Study investigates reducing radiation dose in prostate stereotactic body radiotherapy

Naveed Saleh, MD, MS, for MDLinx | August 31, 2018

Additional radiation dose optimization to the rectal wall (Rwall) past that usually used in urethra-sparing prostate stereotactic body radiotherapy (SBRT) does not compromise target dose homogeneity in patients with and without endorectal balloon (ERB), according to a new study in Radiation Oncology.

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“Minimizing the dose to the rectum, over the whole range from low to high doses, could impact the quality of life,” the authors wrote.

“Both conventionally fractionated radiotherapy and SBRT studies have shown that higher dose to the rectum correlates with increased rectal toxicity,” wrote researchers, led by Angèle Dubouloz, DSc, Geneva University Hospital, Geneva. “Minimizing the dose to the rectum, over the whole range from low to high doses, could impact the quality of life.”

SBRT is an emerging, safe treatment for prostate cancer. Particular clinical interest is paid to extreme hypofractionated treatments due to low α/β ratio values for prostate tumors compared with those of the nearby organs at risk (OAR), such as the rectum, urethra, and bladder.

Currently, OAR dose-constraint guidelines for SBRT have yet to be fully elucidated. In this study, researchers carried out a dosimetric comparison in the context of a randomized phase 2 trial examining urethra-sparing SBRT for prostate cancer,

“The principal goal of the study was to determine the optimal strategy for minimizing the low-to-intermediate-dose regions of the Rwall,” the authors wrote, “with the secondary goal of assessing the potential dosimetric benefit for the Rwall of using an ERB compared to no-ERB.”

In total, 10 prostate cancer patients, simulated both with and without ERB, were to be administered 36.25 Gy to the planning treatment volume (PTV) and 32.5 Gy to the urethral planning risk volume (uPRV).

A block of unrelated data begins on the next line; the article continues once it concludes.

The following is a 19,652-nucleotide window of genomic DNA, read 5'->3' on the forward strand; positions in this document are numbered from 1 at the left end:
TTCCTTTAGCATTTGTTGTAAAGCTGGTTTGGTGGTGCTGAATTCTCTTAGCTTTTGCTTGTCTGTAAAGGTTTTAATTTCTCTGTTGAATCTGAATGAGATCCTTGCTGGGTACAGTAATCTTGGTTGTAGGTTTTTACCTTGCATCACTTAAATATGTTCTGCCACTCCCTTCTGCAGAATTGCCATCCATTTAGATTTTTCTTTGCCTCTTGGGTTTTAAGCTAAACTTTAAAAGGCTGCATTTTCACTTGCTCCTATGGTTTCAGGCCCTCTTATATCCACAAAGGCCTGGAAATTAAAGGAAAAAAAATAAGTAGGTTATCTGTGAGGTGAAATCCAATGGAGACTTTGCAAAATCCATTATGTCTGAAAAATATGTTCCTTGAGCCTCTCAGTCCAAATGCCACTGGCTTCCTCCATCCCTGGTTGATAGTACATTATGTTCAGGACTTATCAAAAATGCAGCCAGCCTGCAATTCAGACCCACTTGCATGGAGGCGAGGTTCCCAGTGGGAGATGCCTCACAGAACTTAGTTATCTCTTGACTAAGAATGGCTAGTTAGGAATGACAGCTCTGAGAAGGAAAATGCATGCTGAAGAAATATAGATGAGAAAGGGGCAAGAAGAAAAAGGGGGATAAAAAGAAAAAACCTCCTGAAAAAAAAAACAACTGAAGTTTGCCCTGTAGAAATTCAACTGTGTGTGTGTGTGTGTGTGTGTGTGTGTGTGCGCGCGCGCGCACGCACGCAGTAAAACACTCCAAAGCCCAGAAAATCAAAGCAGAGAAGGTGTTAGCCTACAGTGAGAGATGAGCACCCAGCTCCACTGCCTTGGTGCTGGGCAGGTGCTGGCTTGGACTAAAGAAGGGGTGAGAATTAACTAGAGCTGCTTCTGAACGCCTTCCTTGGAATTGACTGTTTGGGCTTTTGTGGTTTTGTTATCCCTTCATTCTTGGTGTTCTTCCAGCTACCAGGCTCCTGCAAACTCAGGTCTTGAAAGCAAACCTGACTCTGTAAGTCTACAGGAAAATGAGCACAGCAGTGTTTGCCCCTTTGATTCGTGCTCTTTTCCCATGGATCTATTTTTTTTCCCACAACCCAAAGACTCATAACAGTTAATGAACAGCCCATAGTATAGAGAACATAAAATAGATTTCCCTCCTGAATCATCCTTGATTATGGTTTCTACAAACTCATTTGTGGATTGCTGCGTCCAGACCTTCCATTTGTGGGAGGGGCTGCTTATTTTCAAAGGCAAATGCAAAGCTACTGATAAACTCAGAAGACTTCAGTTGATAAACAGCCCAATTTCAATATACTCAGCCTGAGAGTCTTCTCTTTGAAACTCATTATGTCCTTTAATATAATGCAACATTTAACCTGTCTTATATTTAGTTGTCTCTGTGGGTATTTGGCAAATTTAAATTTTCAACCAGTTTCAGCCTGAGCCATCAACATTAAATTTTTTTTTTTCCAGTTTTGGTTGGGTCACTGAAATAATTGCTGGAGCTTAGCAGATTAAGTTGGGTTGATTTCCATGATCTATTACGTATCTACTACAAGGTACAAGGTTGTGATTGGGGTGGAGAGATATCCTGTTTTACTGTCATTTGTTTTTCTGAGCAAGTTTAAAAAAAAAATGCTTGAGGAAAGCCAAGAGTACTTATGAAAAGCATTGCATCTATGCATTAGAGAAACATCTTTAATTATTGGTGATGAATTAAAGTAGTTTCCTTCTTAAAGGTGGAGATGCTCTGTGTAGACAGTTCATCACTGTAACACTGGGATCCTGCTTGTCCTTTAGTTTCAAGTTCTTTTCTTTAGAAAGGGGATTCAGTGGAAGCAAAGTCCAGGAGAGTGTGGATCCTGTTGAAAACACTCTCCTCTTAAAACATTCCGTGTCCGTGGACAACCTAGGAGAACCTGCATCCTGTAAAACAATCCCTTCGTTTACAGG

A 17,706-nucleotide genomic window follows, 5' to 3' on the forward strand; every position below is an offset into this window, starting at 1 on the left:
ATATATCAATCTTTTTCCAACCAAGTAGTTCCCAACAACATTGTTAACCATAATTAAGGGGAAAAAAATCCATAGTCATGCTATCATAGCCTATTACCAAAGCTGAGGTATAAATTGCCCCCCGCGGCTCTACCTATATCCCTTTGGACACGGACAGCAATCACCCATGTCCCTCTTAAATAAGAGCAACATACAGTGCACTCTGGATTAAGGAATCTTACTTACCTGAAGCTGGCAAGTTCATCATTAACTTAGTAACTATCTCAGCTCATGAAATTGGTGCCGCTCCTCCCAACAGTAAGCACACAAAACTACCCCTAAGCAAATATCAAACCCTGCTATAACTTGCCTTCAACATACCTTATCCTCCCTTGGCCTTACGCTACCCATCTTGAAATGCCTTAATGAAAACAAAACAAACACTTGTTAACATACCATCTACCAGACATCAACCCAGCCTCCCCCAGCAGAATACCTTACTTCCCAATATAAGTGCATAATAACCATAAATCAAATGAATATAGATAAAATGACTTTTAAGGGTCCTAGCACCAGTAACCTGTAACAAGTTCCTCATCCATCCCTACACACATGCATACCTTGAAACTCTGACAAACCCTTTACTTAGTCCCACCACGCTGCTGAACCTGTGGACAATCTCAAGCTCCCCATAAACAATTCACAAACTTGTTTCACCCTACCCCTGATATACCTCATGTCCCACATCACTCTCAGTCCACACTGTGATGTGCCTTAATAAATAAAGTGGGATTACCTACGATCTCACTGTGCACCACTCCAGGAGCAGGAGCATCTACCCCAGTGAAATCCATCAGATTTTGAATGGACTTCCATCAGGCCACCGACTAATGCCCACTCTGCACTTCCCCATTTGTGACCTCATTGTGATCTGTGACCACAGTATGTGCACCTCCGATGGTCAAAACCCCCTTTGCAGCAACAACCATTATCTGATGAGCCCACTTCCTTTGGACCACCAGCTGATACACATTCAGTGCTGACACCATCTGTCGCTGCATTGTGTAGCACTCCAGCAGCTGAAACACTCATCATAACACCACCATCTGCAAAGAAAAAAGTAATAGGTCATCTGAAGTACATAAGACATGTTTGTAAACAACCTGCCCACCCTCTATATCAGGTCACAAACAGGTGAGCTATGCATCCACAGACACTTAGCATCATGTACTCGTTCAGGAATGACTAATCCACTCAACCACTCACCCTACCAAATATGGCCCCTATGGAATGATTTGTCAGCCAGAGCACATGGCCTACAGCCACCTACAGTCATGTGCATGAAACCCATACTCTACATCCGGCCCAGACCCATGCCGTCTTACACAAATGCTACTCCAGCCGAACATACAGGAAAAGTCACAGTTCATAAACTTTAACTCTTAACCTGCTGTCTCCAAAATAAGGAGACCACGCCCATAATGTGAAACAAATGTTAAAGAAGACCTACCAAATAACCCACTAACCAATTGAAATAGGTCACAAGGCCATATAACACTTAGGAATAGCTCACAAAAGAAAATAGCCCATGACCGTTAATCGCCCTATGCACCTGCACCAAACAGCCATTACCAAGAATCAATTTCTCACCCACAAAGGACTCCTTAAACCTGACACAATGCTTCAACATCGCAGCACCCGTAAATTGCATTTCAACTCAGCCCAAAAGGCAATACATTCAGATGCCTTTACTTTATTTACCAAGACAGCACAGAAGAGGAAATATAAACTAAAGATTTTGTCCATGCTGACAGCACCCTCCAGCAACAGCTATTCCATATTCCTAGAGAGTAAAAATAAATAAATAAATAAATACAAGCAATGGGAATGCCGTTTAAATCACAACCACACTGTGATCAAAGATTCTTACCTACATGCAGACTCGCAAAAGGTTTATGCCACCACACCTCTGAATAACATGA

The team optimized reference plans both with and without ERB, taking into consideration PTV and uPRV objectives and OAR dose constraints. They then further optimized these plans via a standardized stepwise approach to further decrease dose constraints to the Rwall in the low to intermediate range in five steps to yield paired plans with and without ERB (Vm1-Vm5). The researchers analyzed homogeneity indices for the PTV and the uPRV, as well as the Dice similarity coefficient (DSC) for the PTV.

The authors found that beginning with personally optimized plans, Rwall sparing can be ameliorated in four optimization steps (Vm4) without compromising PTV or uPRV coverage. This approach, however, did result in more monitor units and slightly increased dose to the femoral heads.

The investigators suggested that the administration of additional MU and its effect on beam-on time could be resolved with flattening filter free beams to decrease treatment delivery time.

“By pushing down the Rwall DVO constraints to the limit (ie, until the TPS [treatment planning system] is unable to optimize without impairing the PTV coverage), we observed that treatment plans with and without ERB gave similar results in the low-to-intermediate dose range,” the authors wrote.

This finding is also supported by the work of previous researchers.

“The main outcome of this work was to establish that one optimal technique for reducing the low- to- intermediate dose to the Rwall was a step-wise optimization approach,” the authors concluded. “Despite the inherent limitations of our study, we were unable to demonstrate that the use of an ERB allows additional low-to-intermediate dose reduction to Rwall.”

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